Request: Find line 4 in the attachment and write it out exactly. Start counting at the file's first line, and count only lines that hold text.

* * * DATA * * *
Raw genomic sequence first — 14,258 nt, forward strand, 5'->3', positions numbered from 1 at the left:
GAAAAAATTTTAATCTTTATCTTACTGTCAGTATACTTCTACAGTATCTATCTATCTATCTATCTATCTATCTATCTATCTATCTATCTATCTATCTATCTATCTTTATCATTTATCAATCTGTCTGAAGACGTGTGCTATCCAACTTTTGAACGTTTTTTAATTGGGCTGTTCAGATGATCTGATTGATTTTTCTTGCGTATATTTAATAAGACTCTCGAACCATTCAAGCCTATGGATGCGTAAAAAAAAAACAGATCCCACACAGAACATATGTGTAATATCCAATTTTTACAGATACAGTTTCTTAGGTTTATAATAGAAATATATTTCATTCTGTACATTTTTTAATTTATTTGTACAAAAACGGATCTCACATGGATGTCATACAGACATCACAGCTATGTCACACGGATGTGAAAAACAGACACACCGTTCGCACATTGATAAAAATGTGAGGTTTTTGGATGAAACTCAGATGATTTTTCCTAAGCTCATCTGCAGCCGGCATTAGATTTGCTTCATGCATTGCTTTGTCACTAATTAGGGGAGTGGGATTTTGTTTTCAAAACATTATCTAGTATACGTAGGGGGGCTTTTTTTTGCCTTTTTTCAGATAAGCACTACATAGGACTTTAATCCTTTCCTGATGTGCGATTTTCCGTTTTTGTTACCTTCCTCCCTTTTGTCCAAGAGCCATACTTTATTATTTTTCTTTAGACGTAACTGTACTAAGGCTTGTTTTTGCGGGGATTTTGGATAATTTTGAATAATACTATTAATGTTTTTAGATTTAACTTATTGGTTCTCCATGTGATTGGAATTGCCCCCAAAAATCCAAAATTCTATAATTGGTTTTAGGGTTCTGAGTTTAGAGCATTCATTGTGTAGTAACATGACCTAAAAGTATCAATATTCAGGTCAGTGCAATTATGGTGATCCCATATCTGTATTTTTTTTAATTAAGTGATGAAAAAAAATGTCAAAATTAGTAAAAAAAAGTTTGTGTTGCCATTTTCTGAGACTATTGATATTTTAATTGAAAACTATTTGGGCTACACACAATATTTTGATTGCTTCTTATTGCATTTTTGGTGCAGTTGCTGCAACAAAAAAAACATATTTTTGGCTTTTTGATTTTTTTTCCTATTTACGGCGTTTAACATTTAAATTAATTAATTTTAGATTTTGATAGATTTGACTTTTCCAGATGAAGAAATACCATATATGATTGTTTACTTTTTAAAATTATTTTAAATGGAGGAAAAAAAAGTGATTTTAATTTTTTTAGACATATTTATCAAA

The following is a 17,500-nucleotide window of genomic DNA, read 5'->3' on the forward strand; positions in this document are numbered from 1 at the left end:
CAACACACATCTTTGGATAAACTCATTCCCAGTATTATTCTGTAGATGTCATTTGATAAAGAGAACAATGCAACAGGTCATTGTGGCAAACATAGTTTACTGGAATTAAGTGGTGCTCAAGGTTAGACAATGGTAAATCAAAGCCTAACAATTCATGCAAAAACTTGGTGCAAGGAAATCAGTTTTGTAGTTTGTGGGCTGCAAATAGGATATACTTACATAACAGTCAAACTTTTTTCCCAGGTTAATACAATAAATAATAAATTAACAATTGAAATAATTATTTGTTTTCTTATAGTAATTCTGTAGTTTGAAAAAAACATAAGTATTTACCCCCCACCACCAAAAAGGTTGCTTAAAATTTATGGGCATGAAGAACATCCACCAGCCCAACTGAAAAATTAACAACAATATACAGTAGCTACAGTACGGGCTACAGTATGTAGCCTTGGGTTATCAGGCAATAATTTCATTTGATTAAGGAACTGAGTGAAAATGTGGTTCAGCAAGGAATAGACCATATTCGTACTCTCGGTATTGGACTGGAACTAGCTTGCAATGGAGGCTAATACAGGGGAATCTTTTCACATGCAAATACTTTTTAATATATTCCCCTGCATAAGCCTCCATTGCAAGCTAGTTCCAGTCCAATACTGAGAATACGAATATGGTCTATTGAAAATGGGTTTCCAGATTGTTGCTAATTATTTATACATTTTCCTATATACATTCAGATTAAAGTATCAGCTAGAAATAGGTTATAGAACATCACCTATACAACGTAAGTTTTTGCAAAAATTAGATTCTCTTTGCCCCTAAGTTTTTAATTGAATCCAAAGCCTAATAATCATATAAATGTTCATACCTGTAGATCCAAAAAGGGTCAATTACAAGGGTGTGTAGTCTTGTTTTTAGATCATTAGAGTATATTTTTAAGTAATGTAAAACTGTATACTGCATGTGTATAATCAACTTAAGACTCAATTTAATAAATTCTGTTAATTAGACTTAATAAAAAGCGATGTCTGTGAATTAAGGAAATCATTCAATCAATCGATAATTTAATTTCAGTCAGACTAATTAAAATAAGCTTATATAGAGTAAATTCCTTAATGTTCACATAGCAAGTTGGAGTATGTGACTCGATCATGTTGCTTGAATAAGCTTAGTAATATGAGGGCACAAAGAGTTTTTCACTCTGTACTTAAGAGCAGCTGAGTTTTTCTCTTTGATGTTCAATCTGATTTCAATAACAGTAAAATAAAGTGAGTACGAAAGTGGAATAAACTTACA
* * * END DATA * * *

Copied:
CAACACACATCTTTGGATAAACTCATTCCCAGTATTATTCTGTAGATGTCATTTGATAAAGAGAACAATGCAACAGGTCATTGTGGCAAACATAGTTTACTGGAATTAAGTGGTGCTCAAGGTTAGACAATGGTAAATCAAAGCCTAACAATTCATGCAAAAACTTGGTGCAAGGAAATCAGTTTTGTAGTTTGTGGGCTGCAAATAGGATATACTTACATAACAGTCAAACTTTTTTCCCAGGTTAATACAATAAATAATAAATTAACAATTGAAATAATTATTTGTTTTCTTATAGTAATTCTGTAGTTTGAAAAAAACATAAGTATTTACCCCCCACCACCAAAAAGGTTGCTTAAAATTTATGGGCATGAAGAACATCCACCAGCCCAACTGAAAAATTAACAACAATATACAGTAGCTACAGTACGGGCTACAGTATGTAGCCTTGGGTTATCAGGCAATAATTTCATTTGATTAAGGAACTGAGTGAAAATGTGGTTCAGCAAGGAATAGACCATATTCGTACTCTCGGTATTGGACTGGAACTAGCTTGCAATGGAGGCTAATACAGGGGAATCTTTTCACATGCAAATACTTTTTAATATATTCCCCTGCATAAGCCTCCATTGCAAGCTAGTTCCAGTCCAATACTGAGAATACGAATATGGTCTATTGAAAATGGGTTTCCAGATTGTTGCTAATTATTTATACATTTTCCTATATACATTCAGATTAAAGTATCAGCTAGAAATAGGTTATAGAACATCACCTATACAACGTAAGTTTTTGCAAAAATTAGATTCTCTTTGCCCCTAAGTTTTTAATTGAATCCAAAGCCTAATAATCATATAAATGTTCATACCTGTAGATCCAAAAAGGGTCAATTACAAGGGTGTGTAGTCTTGTTTTTAGATCATTAGAGTATATTTTTAAGTAATGTAAAACTGTATACTGCATGTGTATAATCAACTTAAGACTCAATTTAATAAATTCTGTTAATTAGACTTAATAAAAAGCGATGTCTGTGAATTAAGGAAATCATTCAATCAATCGATAATTTAATTTCAGTCAGACTAATTAAAATAAGCTTATATAGAGTAAATTCCTTAATGTTCACATAGCAAGTTGGAGTATGTGACTCGATCATGTTGCTTGAATAAGCTTAGTAATATGAGGGCACAAAGAGTTTTTCACTCTGTACTTAAGAGCAGCTGAGTTTTTCTCTTTGATGTTCAATCTGATTTCAATAACAGTAAAATAAAGTGAGTACGAAAGTGGAATAAACTTACA